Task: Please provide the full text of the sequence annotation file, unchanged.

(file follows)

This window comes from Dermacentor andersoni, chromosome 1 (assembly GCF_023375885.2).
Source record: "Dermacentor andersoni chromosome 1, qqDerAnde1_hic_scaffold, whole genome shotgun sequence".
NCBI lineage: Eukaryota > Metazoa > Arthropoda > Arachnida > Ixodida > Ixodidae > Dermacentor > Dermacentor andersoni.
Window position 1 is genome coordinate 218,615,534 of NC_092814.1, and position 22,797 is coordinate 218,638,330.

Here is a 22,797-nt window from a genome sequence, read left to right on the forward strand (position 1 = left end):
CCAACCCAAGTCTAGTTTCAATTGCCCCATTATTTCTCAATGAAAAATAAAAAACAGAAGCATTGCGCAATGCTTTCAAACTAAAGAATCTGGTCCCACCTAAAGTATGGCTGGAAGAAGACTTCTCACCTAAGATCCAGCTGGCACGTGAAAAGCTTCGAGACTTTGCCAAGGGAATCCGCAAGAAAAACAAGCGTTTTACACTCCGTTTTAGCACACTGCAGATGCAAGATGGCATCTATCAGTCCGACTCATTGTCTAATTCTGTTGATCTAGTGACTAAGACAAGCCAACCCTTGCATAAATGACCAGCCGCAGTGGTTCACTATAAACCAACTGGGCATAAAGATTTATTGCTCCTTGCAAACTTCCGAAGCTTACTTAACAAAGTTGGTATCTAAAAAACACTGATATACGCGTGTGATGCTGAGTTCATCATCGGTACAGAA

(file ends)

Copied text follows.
This window comes from Dermacentor andersoni, chromosome 1 (assembly GCF_023375885.2).
Source record: "Dermacentor andersoni chromosome 1, qqDerAnde1_hic_scaffold, whole genome shotgun sequence".
NCBI lineage: Eukaryota > Metazoa > Arthropoda > Arachnida > Ixodida > Ixodidae > Dermacentor > Dermacentor andersoni.
Window position 1 is genome coordinate 218,615,534 of NC_092814.1, and position 22,797 is coordinate 218,638,330.

Here is a 22,797-nt window from a genome sequence, read left to right on the forward strand (position 1 = left end):
CCAACCCAAGTCTAGTTTCAATTGCCCCATTATTTCTCAATGAAAAATAAAAAACAGAAGCATTGCGCAATGCTTTCAAACTAAAGAATCTGGTCCCACCTAAAGTATGGCTGGAAGAAGACTTCTCACCTAAGATCCAGCTGGCACGTGAAAAGCTTCGAGACTTTGCCAAGGGAATCCGCAAGAAAAACAAGCGTTTTACACTCCGTTTTAGCACACTGCAGATGCAAGATGGCATCTATCAGTCCGACTCATTGTCTAATTCTGTTGATCTAGTGACTAAGACAAGCCAACCCTTGCATAAATGACCAGCCGCAGTGGTTCACTATAAACCAACTGGGCATAAAGATTTATTGCTCCTTGCAAACTTCCGAAGCTTACTTAACAAAGTTGGTATCTAAAAAACACTGATATACGCGTGTGATGCTGAGTTCATCATCGGTACAGAA